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Basically I have seen that people write a lot of chess algorithms, and ask questions in this forum, which I fumble to answer appropriately. I see the code, but unable to make out whether it is correct or not?

I am myself a software professional, but I am unfamiliar with chess algorithms, or coding-related stuff. Could you please help me to suggest where I can learn these things, or I will get the explanations ?

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How you would approach the problem:

  • Check out chessprogramming.wikispaces.com. This'll be your reference site.
  • Create an account at talkchess.com. All the best engine developers are there. If there's an engine question that you can't find an answer there, you won't find it anywhere else.
  • Check out the TSCP engine source code. TSCP is a simpler but working implementation chess engine. Easier to read than Stockfish.
  • Do something. Try to write a chess board generator. Check the reference sites above. Study how TSCP does it.
  • Compare your PERF results with https://chessprogramming.wikispaces.com/Perft
  • Write a simple position evaluation with materials only. Copy the PST table from TSCP or the chessprogramming site.
  • Write a simple nega-max and alpha-beta search.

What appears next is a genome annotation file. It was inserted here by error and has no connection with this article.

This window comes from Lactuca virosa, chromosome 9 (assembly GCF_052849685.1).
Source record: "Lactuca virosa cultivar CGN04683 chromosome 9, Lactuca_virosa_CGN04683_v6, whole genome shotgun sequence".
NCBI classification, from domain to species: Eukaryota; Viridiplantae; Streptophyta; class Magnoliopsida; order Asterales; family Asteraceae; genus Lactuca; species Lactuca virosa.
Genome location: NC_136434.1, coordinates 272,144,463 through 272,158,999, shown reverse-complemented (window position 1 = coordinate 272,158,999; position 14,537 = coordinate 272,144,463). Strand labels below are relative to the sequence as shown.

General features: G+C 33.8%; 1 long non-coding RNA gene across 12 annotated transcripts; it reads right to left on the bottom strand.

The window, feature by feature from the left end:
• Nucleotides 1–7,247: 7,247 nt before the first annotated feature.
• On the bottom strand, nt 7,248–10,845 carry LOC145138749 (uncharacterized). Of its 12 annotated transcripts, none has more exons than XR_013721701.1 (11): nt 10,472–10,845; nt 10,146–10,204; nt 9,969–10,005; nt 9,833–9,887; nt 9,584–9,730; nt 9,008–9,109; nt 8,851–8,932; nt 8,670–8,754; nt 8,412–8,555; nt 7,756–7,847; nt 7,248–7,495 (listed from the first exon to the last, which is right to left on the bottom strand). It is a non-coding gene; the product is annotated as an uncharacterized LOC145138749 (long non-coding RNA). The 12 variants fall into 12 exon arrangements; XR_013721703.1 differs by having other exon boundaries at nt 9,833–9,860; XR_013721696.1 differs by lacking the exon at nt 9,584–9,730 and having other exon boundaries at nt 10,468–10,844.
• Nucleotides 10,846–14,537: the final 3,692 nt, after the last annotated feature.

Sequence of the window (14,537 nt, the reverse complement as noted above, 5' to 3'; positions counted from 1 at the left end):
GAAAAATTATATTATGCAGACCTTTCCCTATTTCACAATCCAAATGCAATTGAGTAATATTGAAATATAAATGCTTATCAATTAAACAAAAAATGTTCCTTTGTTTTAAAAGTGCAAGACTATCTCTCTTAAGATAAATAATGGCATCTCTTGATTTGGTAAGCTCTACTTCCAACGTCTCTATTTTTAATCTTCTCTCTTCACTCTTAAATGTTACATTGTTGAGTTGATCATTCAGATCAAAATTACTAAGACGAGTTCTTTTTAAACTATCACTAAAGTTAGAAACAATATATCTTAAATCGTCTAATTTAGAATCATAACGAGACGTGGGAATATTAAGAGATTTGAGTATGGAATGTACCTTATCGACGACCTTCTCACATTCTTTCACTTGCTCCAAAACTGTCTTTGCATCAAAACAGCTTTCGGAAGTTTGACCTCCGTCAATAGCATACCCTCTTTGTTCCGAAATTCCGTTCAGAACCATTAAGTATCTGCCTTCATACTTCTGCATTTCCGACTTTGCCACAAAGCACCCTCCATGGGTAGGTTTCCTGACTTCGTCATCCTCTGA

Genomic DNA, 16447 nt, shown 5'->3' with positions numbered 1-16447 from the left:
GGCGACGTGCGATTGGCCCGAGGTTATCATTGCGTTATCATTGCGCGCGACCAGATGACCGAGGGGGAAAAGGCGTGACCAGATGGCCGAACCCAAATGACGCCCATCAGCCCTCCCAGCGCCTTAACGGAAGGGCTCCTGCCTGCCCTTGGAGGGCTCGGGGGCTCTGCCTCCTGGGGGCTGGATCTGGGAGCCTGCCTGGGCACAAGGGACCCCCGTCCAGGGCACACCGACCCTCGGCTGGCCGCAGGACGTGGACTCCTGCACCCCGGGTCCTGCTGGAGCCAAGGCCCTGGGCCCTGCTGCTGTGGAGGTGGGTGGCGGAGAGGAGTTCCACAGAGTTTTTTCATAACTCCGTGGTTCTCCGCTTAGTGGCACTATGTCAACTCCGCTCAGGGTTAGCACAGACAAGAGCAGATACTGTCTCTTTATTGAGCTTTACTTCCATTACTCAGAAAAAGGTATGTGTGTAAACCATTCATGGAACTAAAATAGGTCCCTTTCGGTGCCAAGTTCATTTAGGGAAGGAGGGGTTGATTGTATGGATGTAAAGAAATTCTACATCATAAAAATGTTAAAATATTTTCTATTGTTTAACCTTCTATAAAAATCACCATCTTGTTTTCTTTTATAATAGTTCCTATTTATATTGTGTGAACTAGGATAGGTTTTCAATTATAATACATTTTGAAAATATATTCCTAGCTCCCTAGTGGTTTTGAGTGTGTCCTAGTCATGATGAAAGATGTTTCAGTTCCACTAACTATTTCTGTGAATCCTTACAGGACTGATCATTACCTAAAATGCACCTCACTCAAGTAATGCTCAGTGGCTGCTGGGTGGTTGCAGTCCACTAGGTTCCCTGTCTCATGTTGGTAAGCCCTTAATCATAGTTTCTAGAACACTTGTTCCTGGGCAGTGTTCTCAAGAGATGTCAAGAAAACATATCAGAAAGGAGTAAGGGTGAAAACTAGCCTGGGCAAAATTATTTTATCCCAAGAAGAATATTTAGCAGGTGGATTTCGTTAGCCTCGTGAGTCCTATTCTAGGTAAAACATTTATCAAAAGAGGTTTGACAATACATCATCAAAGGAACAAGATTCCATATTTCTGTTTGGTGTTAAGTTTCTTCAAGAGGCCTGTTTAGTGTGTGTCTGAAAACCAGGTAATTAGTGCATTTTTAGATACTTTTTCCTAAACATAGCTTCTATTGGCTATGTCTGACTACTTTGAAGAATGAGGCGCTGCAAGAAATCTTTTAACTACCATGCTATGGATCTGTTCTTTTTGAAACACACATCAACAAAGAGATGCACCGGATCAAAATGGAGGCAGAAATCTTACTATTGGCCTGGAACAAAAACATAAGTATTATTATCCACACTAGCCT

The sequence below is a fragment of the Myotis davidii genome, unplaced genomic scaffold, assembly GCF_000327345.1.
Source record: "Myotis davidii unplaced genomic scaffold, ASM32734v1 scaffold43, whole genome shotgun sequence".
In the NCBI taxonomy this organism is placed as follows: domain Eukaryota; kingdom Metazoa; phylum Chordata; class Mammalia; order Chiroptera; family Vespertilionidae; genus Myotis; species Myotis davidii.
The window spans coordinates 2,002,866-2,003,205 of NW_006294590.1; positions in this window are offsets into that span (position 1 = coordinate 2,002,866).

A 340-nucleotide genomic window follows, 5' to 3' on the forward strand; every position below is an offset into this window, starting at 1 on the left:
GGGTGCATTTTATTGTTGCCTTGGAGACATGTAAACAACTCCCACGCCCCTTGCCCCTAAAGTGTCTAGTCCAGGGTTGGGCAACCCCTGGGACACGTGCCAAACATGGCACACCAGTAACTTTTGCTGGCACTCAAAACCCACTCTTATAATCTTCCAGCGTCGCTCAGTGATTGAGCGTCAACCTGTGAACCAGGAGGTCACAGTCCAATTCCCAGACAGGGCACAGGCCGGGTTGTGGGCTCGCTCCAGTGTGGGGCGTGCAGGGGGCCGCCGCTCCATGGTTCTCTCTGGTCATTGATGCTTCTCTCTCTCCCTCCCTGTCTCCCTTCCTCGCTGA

• Read about UCI protocol
  • Add transposition table
  • Add simple null-move pruning
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If you want to check a very simple chess engine written in C (even simpler than TCSP) and beginners oriented you can take a look at Secondchess:

https://github.com/emdio/secondchess

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Here are some of my favorite references:

  • Bruce Moreland's Site - Clear descriptions of basic chess programming ideas. It doesn't get into the nitty-gritty, but it's a great reference for understanding the high-level ideas.

  • ICE Chess Blog - Someone documenting his journey to creating an engine from scratch. It's good for details if you can find the blog post you're looking for.

  • Chess Programming Wiki - Basically an encyclopedia of chess programming. IMO the explanations aren't suitable for beginners, but it covers basically everything under the sun.

  • Chess Algorithms - A book on chess algorithms written for beginners. DISCLAIMER: I am the author. I hope this does not break any rules regarding self-promotion, especially given that 1. this exactly answers the question 2. it is available for free and 3. I have given my other favorite references.

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